Context: Reported injury rates and services in sports injury surveillance may be influenced by the employment setting of the certified athletic trainers (ATs) reporting these data.
Objective: To determine whether injury rates and the average number of AT services per injury in high school football varied by AT employment status.
Design: Cross-sectional study.
Setting: We used data from the National Athletic Treatment, Injury and Outcomes Network and surveyed ATs about their employment setting.
Patients or other participants: Forty-four responding ATs (37.9% of all National Athletic Treatment, Injury and Outcomes Network participants) worked at high schools with football programs and were included in this study. Fourteen ATs were full-time employees of the high school, and 30 ATs were employed as outreach ATs (i.e., full-time and part-time ATs from nearby clinics, hospitals, and graduate school programs).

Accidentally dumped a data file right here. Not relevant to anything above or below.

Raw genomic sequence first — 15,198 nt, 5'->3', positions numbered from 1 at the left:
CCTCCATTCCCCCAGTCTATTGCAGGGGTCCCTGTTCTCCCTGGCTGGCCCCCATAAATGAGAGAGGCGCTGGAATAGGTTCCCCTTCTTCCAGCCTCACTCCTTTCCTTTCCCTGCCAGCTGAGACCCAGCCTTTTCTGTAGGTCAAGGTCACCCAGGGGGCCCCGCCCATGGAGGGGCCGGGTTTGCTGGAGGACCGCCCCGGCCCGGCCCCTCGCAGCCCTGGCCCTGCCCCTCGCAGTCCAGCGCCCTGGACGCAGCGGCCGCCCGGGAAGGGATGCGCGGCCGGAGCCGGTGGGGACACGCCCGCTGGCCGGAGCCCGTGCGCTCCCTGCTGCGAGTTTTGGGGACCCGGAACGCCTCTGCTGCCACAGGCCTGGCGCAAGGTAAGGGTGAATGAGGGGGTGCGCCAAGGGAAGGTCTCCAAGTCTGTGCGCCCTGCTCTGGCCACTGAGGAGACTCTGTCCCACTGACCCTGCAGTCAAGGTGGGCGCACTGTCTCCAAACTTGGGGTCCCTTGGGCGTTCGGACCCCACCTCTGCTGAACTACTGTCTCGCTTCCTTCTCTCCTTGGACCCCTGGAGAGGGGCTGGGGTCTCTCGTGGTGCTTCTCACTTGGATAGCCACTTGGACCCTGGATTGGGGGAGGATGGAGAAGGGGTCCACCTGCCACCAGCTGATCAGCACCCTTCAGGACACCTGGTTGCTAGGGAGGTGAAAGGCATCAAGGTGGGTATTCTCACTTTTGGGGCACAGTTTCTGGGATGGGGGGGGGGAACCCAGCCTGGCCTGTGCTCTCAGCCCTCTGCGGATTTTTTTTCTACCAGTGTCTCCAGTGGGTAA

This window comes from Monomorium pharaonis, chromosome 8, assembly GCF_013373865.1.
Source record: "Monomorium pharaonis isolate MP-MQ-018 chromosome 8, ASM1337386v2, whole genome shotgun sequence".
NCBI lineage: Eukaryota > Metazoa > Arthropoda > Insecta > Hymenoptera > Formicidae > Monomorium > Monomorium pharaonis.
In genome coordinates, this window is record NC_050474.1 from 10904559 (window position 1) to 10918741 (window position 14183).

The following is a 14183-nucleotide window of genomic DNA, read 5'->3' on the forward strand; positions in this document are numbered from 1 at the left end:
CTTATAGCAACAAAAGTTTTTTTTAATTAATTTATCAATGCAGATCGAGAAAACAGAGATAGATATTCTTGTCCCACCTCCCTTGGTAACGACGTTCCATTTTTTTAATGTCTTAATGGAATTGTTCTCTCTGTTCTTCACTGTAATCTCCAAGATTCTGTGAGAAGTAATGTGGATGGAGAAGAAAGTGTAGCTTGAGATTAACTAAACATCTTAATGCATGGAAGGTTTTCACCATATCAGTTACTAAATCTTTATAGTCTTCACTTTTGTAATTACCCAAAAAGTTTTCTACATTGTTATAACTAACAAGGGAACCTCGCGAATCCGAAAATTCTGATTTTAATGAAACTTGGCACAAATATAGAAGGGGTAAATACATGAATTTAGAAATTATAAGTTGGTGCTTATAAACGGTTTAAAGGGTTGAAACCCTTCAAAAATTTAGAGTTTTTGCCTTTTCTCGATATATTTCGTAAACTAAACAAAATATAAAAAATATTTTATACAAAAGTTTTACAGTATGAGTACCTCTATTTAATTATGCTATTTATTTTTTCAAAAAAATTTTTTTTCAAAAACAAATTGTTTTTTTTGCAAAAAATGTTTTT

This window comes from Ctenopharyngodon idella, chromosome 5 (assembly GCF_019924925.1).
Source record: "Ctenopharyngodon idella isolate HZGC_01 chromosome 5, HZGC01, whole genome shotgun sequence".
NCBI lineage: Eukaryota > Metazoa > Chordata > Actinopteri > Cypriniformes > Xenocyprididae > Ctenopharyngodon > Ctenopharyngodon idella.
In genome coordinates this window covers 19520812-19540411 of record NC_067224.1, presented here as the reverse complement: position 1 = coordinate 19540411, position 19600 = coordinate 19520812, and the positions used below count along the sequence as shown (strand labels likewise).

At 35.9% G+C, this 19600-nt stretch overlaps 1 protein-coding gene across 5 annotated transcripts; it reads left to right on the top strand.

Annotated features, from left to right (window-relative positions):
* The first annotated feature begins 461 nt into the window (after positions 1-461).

Main outcome measure(s): We calculated injury rates per 1000 athlete-exposures and average number of AT services per injury.
Results: Reported injury rates and services per injury were greater among full-time school employees compared with outreach ATs. However, injury rates did not differ when restricted to time-loss injuries only.
Conclusions: Our findings suggest that ATs who are full-time school employees may be able to identify and care for more patients with injuries.
Keywords: coverage; medical services; secondary school.